GUEST COLUMN | by Sean O’Malley
As teaching and learning evolves, university technologists need to evolve their infrastructure to keep pace with those changes. Unlike corporate environments where standards can be tightly controlled, university campuses are, by and large, a “bring your own technology” environment. While such diversity tends to foster innovation, it also can stretch infrastructure to its limits.
Consider Ohio University’s experience with wireless networking. OHIO has offered edge to edge wireless coverage for nearly a decade and a half, but the way that coverage is used, perceived, and leveraged has changed considerably in that time.
“When we first rolled out full coverage in 1998, most universities were focused on hotspots,” said Rick Manderick, Director of Infrastructure for OHIO’s Office of Information Technology (OIT). “Mobility was perceived as mostly for power users, and wireless was treated as a gadget rather than as a core technology. We saw things differently.”
OHIO’s decision to invest in wireless networking ultimately paid off. By the early 2000s, desktop computers had fallen out of favor, WiFi adapters went from being pricy add-ons to standard equipment on laptops, and the mobile revolution was well under way. “For a number of years, our 100 percent wireless coverage was a real selling point,” said Manderick. “The question on everyone’s mind was how long the original design would hold up.”
The answer came in 2007 with the introduction of the iPhone. Suddenly smart phones weren’t just for road warrior executives any more, and having a WiFi device in your pocket became the norm.
By 2008, OHIO’s multi-vendor, captive portal wireless network was reaching its limit. With cell providers moving away from unlimited data plans and an explosion in the number of consumer devices with built in WiFi, users began to depend more heavily on the university’s wireless network. Logins from popular locations like Baker University Center, Alden Library, and the university’s residence halls began to exceed capacity, and mobile device owners chafed at the need to log into the wireless network every time their device would wake up.
“We saw a real explosion in the number of devices, and wireless went from a convenience to a lifeline,” said OIT Chief Information Officer Brice Bible.
Researchers noticed the shift as well. OHIO faculty Teresa Franklin, Jeffrey Anderson, and Gene Geist, and graduate students Yanyan Sun and Nick Yinger partnered with OIT to analyze student use of tablets both in and out of the classroom. “We chose to leave access wide open for the participants,” Anderson said. “They could download whatever they wanted and use the tablet as they saw fit.” Not surprisingly, nearly every participant identified easy access to a robust wireless network as a top priority.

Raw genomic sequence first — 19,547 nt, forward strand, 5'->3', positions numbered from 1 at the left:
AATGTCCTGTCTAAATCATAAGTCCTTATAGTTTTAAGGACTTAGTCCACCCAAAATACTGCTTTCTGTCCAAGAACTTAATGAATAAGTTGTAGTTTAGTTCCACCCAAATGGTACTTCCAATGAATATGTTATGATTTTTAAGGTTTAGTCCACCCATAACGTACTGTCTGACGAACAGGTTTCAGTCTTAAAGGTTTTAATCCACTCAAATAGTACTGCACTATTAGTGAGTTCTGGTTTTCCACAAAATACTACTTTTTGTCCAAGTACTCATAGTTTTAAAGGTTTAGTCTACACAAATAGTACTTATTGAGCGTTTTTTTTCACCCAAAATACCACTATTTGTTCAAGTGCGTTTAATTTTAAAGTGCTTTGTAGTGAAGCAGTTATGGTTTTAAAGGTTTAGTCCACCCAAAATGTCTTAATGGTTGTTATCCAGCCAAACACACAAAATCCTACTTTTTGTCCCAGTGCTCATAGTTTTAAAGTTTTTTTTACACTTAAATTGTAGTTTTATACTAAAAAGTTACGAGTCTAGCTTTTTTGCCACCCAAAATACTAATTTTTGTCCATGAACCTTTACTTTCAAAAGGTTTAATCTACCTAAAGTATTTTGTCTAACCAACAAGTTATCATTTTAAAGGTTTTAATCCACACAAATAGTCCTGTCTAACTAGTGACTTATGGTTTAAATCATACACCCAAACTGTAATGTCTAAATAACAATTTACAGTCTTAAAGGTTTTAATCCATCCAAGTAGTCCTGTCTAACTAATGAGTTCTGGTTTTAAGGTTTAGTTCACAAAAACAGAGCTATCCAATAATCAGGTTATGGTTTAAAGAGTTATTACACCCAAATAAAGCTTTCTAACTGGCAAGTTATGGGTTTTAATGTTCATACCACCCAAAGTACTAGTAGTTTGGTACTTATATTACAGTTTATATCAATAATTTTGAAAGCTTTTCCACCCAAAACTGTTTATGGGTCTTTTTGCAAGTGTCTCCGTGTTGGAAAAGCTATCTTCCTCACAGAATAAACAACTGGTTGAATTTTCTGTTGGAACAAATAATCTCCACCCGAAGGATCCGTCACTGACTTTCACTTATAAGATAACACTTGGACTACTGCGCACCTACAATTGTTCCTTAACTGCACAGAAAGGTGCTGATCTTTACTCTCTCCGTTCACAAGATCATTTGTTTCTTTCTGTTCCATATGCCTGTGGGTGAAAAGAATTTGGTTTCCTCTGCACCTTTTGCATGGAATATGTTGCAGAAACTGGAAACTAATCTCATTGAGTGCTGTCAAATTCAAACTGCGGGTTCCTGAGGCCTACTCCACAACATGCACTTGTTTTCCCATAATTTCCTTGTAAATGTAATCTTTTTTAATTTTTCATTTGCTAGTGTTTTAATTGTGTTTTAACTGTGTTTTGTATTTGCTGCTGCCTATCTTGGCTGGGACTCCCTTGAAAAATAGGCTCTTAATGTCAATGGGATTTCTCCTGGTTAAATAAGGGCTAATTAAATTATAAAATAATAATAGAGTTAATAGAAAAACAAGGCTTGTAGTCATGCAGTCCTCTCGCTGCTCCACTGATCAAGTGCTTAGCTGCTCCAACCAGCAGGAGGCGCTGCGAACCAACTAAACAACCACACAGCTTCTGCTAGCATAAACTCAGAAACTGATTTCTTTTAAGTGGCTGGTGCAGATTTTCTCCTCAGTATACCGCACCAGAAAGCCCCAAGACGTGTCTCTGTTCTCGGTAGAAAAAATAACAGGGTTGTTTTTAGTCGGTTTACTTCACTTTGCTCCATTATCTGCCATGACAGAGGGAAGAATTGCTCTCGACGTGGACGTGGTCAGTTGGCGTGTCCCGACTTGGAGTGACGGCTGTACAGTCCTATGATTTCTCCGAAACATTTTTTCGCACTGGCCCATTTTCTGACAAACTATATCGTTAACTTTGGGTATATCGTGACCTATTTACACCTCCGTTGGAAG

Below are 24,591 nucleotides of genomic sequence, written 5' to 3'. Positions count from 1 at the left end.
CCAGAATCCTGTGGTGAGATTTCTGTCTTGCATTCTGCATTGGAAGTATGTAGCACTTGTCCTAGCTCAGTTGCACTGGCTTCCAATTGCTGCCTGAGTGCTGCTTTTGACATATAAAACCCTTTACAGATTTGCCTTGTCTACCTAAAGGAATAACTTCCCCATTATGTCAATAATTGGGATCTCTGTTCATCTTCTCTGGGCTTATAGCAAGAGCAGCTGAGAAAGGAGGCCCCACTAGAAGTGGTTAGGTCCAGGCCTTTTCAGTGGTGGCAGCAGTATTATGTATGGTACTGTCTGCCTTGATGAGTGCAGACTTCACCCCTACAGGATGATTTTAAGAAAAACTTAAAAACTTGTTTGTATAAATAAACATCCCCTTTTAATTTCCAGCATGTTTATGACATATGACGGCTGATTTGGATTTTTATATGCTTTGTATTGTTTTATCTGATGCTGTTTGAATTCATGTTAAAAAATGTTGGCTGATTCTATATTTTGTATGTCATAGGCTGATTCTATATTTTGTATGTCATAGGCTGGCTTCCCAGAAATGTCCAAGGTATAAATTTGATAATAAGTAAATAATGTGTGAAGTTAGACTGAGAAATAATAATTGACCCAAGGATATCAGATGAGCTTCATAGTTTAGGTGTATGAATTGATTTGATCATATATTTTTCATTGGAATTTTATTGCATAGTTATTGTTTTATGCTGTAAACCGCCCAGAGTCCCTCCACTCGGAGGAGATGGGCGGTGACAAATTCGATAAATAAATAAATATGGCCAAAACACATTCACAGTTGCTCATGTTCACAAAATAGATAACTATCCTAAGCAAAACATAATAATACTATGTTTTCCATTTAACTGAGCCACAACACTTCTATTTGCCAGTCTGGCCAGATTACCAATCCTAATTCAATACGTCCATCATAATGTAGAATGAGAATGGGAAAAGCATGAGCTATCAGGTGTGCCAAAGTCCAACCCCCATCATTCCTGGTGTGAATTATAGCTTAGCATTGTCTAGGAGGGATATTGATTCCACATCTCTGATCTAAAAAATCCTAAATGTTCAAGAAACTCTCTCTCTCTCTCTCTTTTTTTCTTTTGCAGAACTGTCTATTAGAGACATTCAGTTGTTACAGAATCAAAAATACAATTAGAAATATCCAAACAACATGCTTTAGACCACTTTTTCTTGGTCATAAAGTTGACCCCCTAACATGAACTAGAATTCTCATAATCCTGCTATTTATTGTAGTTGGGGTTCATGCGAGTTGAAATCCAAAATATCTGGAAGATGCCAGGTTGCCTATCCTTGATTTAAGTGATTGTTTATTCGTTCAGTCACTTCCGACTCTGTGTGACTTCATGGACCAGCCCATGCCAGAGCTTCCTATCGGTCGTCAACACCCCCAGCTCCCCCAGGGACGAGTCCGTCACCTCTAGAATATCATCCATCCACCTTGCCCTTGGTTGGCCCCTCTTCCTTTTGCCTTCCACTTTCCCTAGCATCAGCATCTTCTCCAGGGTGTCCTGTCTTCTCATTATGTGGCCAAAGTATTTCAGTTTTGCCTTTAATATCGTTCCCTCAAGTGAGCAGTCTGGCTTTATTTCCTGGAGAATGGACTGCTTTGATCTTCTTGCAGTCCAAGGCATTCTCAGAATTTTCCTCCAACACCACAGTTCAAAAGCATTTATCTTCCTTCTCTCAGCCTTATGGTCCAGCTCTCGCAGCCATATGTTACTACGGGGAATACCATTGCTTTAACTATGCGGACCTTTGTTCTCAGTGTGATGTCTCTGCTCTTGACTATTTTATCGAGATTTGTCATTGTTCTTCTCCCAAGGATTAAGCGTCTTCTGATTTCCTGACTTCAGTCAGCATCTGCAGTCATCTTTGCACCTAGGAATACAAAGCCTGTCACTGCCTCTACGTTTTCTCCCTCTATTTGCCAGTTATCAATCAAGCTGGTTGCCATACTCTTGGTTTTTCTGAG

OHIO wireless usage now has grown to approximately two devices per student and exceeds two for faculty and staff. The university network needs to be able to handle over 32,000 simultaneous connections. To cope with that sort of density, the OHIO redesigned its wireless network from the ground up. Instead of a multi-vendor environment, OHIO went with an Aruba wireless LAN solution. Once completed, the redesign will include 4,500 Aruba AP-105, AP-124 and AP-135 access points and 16 Aruba M3 controllers.
The upgrade already has drawn praise from students, faculty, and staff. “The day we brought the new wireless system online in the library, our users were ecstatic,” Bible said. “At this point we’re nearly done with the residence halls, and the excitement is palpable.”
Redesigning a wireless network to provide seamless, high density coverage is about more than just keeping up with consumer demand. Increasingly, academic technologies and wireless technologies are one and the same. Professors use mobile devices in their classrooms as teaching tools and assume that students will use personal devices to engage with content on the fly. For blended classes, where participants interact both in person and online with instructors and classmates, reliable access is essential. Even the traditional classroom can benefit from improved wireless access. As more and more professors adopt a flipped classroom approach where students watch recorded lectures outside of class and then spend class hours applying those concepts, wireless devices are the preferred mode for content delivery.
When asked what considerations will be a factor in coming years, Bible points to three concepts: diversity, density, and delivery. University networks are heterogeneous environments and will continue to be that way for the foreseeable future. Students habituated to using consumer devices in the home expect to connect those same devices on campus with a minimum of fuss. They also expect to interact with their schools the same way they do with businesses – online, via a multitude of platforms.
Combined with this pressure to support multiple platforms, Bible also sees device counts continuing to increase, as more consumer devices integrate wireless connectivity. “For the past several years, we have seen increases in device density after the holidays. We are expecting the same this year.”
Delivering acceptable service levels in the face of rising demand and diversity requires careful attention to scalability. Bible sees this as both challenge and opportunity. “Universities should treat the proliferation of personal mobile devices as an educational asset. The better connected your students are, the more options you have to facilitate learning.”